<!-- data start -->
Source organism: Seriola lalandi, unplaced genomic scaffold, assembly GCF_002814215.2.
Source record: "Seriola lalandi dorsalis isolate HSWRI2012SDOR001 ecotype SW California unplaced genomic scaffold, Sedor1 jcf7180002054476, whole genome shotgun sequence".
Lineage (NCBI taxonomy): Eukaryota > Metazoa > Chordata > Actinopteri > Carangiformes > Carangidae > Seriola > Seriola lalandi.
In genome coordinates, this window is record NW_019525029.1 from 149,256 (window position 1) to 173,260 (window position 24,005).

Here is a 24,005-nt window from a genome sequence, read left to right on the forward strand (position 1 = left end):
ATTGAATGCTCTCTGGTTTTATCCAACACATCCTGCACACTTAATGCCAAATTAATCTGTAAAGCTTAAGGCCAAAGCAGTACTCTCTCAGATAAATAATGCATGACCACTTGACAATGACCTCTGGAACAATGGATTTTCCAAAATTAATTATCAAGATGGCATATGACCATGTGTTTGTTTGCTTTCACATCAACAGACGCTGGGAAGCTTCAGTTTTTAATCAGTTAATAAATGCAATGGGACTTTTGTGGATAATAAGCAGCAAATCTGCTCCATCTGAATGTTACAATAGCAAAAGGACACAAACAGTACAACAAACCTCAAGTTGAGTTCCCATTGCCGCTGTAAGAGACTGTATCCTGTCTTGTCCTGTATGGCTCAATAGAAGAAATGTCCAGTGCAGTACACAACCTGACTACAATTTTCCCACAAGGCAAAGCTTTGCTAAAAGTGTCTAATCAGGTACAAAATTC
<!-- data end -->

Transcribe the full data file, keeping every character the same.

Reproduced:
Source organism: Seriola lalandi, unplaced genomic scaffold, assembly GCF_002814215.2.
Source record: "Seriola lalandi dorsalis isolate HSWRI2012SDOR001 ecotype SW California unplaced genomic scaffold, Sedor1 jcf7180002054476, whole genome shotgun sequence".
Lineage (NCBI taxonomy): Eukaryota > Metazoa > Chordata > Actinopteri > Carangiformes > Carangidae > Seriola > Seriola lalandi.
In genome coordinates, this window is record NW_019525029.1 from 149,256 (window position 1) to 173,260 (window position 24,005).

Here is a 24,005-nt window from a genome sequence, read left to right on the forward strand (position 1 = left end):
ATTGAATGCTCTCTGGTTTTATCCAACACATCCTGCACACTTAATGCCAAATTAATCTGTAAAGCTTAAGGCCAAAGCAGTACTCTCTCAGATAAATAATGCATGACCACTTGACAATGACCTCTGGAACAATGGATTTTCCAAAATTAATTATCAAGATGGCATATGACCATGTGTTTGTTTGCTTTCACATCAACAGACGCTGGGAAGCTTCAGTTTTTAATCAGTTAATAAATGCAATGGGACTTTTGTGGATAATAAGCAGCAAATCTGCTCCATCTGAATGTTACAATAGCAAAAGGACACAAACAGTACAACAAACCTCAAGTTGAGTTCCCATTGCCGCTGTAAGAGACTGTATCCTGTCTTGTCCTGTATGGCTCAATAGAAGAAATGTCCAGTGCAGTACACAACCTGACTACAATTTTCCCACAAGGCAAAGCTTTGCTAAAAGTGTCTAATCAGGTACAAAATTC